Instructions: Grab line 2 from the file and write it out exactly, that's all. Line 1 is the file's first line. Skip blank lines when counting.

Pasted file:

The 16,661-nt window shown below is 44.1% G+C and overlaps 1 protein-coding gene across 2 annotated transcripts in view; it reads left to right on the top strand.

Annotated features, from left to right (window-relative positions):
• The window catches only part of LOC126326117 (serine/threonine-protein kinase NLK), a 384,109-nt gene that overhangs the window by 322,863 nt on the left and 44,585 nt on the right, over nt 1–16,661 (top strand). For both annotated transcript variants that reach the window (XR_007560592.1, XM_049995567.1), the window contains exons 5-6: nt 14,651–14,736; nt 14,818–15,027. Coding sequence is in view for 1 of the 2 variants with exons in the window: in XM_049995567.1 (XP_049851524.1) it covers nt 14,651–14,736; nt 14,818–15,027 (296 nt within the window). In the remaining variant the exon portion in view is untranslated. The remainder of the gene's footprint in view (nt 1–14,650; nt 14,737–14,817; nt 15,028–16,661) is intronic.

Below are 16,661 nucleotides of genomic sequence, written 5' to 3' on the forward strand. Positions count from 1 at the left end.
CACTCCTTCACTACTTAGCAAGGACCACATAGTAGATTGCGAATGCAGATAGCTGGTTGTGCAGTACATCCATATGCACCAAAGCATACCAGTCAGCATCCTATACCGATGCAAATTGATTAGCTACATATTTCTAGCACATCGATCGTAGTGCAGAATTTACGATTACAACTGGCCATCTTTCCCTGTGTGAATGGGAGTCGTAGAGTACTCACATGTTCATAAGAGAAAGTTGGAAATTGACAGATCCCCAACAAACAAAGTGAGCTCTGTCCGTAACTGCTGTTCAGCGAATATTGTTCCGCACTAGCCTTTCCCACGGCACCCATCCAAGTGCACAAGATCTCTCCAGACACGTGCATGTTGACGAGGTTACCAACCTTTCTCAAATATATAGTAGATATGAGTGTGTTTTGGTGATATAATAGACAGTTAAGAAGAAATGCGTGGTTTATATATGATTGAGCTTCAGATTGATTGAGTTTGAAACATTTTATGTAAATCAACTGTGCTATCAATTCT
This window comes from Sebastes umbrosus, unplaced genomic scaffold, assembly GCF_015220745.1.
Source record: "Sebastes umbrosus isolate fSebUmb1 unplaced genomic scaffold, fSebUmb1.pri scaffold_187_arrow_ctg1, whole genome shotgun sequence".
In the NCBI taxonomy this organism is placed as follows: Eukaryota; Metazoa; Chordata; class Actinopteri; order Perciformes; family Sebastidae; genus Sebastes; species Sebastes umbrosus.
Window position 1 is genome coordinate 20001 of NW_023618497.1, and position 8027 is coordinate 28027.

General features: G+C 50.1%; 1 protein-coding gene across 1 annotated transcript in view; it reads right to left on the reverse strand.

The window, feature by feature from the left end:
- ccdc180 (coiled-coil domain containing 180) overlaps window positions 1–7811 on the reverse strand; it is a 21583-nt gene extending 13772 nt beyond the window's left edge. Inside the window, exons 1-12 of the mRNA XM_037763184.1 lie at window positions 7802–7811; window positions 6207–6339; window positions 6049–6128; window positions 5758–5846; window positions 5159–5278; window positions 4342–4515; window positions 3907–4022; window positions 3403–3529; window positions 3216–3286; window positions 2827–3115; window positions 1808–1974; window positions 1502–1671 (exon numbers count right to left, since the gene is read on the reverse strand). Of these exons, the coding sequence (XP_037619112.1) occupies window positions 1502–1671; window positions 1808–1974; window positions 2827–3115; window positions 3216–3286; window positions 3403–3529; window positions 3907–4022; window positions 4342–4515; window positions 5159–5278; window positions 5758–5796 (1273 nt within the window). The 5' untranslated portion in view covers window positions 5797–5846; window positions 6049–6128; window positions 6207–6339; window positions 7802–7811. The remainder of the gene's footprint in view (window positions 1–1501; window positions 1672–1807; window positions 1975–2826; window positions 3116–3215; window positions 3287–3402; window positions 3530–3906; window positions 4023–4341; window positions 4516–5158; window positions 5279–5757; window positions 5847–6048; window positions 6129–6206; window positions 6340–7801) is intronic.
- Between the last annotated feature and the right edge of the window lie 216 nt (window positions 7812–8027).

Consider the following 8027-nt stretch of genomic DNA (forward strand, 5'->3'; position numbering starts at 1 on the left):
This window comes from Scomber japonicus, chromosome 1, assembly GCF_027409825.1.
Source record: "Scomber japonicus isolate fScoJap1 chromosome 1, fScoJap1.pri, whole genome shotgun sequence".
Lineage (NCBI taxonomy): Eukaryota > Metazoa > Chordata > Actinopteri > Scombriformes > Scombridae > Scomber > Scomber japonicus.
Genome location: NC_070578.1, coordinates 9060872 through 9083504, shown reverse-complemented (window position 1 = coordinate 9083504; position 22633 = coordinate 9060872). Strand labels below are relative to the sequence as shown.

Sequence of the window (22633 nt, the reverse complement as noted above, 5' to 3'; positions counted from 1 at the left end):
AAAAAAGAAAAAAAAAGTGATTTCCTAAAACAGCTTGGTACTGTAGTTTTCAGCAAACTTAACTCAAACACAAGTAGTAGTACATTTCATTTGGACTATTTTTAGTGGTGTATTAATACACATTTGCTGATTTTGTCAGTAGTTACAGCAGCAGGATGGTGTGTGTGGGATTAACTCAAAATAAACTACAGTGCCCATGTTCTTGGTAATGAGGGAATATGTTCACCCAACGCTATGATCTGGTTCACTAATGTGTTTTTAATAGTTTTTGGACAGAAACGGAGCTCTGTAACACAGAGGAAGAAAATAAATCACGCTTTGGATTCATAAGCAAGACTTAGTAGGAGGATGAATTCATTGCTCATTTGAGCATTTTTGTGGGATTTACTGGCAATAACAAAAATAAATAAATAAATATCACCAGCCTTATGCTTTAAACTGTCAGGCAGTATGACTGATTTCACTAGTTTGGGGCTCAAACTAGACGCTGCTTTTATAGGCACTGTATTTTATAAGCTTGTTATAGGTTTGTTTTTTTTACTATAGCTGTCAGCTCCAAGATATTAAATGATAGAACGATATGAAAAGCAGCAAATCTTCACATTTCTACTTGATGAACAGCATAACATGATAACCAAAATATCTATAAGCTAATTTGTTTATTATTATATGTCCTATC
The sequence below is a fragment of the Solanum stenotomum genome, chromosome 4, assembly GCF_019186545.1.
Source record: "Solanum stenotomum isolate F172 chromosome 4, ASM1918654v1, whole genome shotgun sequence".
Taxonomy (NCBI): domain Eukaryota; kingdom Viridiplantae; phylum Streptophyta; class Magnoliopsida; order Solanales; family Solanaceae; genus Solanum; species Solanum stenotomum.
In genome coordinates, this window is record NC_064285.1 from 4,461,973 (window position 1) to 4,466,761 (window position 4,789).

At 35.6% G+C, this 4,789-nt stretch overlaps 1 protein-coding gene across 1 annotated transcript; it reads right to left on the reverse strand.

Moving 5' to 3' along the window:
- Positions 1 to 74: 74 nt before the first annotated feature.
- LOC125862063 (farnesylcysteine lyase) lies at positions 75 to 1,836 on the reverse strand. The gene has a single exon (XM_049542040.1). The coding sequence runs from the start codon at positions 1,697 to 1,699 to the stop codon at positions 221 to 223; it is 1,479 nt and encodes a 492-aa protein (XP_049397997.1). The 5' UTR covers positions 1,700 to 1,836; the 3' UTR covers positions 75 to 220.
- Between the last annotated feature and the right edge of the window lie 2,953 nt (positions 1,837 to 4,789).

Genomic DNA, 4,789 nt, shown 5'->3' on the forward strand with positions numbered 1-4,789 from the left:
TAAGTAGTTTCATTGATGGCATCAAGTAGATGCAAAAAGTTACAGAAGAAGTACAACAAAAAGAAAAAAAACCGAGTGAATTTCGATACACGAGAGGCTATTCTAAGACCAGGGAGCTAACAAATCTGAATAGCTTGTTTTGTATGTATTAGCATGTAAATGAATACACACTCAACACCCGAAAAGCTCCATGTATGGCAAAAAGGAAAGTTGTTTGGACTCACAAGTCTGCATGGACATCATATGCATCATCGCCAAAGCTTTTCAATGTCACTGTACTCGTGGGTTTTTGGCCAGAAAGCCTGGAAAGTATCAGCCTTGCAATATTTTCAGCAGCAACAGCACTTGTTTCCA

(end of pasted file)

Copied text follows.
Annotated features, from left to right (window-relative positions):